Another Super Thursday and we’re looking at the Trade Balance
As we await US Initial Jobless Claims and the Monthly Budget Statement today we are reminded of a dovish stance at the September FOMC meeting due to instability in the financial markets. Since then we have noted a change in rhetoric from Janet Yellen, attempting to play down the date of a US rate hike. For the Fed Chair, markets should focus on the size of increases and the pace that rates are raised. Hence, the traders may have sold USD this week on speculation that a renewed sentiment of risk aversion in the financial markets would force the Fed to initiate a much smaller liftoff than the standard 25 basis points.
After being out of the limelight for a while, the focus is back on Mark Carney and the Bank of England (BoE) today as they make their decision on whether to raise interest rates in the UK or not. It is widely expected that rates will remain the same as a renewed drop in oil prices below $40 a barrel will keep inflation nailed to the floor. October inflation remained in negative territory which was well below the 2% target. UK miners are also having a tough time on account of the rout in the commodity prices and signalling a rate hike/liftoff at this current juncture could hurt the economy.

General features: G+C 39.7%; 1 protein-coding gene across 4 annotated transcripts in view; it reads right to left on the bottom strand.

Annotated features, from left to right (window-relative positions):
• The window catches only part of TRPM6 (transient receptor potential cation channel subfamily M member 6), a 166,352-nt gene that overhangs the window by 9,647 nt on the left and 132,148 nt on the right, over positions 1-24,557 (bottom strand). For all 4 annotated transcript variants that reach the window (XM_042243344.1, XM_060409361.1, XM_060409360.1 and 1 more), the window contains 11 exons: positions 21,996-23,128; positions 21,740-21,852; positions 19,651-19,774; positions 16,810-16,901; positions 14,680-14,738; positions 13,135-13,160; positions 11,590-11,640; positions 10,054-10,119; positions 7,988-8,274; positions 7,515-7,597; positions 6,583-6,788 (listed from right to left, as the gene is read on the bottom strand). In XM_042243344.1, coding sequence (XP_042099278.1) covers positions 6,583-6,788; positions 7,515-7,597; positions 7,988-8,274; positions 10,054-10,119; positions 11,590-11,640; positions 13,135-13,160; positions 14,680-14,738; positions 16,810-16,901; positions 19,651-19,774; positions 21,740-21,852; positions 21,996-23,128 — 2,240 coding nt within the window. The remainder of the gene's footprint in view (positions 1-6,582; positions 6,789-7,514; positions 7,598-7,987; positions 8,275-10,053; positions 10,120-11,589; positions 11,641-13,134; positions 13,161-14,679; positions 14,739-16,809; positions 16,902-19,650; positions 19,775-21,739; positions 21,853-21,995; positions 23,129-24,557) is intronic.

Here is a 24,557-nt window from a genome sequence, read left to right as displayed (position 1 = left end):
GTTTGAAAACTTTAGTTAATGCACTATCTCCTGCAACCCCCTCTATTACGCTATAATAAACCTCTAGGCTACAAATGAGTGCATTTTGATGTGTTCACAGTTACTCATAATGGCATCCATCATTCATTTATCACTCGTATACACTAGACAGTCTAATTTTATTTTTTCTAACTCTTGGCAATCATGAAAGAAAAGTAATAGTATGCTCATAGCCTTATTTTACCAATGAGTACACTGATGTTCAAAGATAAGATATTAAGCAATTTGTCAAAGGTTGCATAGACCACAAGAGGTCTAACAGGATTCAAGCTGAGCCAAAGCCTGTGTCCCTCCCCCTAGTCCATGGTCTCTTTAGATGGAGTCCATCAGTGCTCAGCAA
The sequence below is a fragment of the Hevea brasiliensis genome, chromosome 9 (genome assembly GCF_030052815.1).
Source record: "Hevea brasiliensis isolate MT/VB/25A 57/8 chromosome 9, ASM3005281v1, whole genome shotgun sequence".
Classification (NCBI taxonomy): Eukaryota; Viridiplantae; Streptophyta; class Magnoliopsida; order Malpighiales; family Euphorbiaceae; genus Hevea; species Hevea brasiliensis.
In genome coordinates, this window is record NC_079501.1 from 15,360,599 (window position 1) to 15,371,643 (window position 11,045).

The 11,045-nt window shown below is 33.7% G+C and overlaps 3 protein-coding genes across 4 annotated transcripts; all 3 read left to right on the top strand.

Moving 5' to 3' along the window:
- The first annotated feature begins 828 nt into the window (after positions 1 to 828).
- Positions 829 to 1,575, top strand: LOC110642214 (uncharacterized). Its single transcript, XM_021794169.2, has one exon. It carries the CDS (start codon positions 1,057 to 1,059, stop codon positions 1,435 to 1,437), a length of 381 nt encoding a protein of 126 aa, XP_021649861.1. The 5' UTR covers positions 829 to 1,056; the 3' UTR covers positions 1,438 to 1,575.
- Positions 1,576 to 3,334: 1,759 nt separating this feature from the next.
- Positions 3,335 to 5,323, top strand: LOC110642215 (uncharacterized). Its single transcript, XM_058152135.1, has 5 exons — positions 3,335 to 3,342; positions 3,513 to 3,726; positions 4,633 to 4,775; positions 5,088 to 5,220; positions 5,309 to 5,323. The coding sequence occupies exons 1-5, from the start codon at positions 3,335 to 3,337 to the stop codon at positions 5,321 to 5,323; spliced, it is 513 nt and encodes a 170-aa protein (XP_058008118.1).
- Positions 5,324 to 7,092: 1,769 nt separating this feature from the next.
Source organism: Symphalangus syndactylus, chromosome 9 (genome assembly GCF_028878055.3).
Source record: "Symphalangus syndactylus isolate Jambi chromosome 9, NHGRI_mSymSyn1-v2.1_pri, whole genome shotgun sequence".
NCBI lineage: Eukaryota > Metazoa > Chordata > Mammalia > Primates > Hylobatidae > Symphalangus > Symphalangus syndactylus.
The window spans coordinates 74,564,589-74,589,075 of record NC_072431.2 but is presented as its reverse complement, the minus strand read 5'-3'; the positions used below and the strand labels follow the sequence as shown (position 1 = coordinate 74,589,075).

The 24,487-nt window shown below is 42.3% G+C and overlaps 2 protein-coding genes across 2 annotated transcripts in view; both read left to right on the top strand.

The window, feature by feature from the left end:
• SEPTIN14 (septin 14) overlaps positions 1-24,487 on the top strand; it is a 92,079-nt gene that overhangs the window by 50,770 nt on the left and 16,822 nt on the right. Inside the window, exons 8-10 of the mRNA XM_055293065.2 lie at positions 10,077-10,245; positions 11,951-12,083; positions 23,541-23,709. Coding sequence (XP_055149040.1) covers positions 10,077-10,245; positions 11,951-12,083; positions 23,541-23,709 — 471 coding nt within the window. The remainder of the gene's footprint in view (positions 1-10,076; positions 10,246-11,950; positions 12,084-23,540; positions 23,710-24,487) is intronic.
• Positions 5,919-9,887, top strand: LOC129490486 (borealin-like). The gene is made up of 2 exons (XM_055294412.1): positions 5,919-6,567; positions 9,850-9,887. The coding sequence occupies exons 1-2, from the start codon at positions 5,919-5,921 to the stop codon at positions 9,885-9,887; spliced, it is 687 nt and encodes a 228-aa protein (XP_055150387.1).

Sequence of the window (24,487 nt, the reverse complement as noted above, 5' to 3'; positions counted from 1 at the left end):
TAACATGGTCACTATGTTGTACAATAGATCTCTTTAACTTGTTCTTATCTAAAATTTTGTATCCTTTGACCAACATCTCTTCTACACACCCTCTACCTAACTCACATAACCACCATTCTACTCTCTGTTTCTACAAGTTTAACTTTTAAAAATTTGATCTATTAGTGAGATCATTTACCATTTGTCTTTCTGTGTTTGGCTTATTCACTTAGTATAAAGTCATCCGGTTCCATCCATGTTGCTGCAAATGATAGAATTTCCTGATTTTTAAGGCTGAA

Talk of the UK current account issue is gaining pace. On Tuesday, the British Chamber of Commerce (BCC) blamed weak international trade for the slowdown in the economy and also advised the BoE to delay its liftoff beyond Q3 2016. The markets expect a minor rise in the UK trade deficit in October. A bigger than expected jump in trade deficit will not be good news for Sterling bulls. A rise in the trade deficit with non-EU countries will be bad news as well.
The European Central Bank member Edwald Nowotny defended last week’s decision to cut deposit rates but avoiding an increase in the size of quantitative easing (QE) and said the central bank would not let market expectations influence its decision. The financial markets were heavily short on EUR following its decision, since the bank was widely expected to announce an increase in the size of its QE programme, but the bank only extended the end date by six months.
The Euro extended its gains against the Dollar yesterday and is close to testing the 1.10 mark for first time in over a month as the US dollar faces a selloff across the board. Meanwhile, investors continue to get rid of US Dollar, as selling interest intensifies ahead of the Federal Reserve meeting next week.
Data to watch: 9.30am UK Trade Balance (Total, Non-EU & Goods). 12pm UK BoE Interest Rate Decision, meeting minutes, statement & voting. 1.30pm US Initial Jobless Claims. 7pm US Monthly Budget Statement.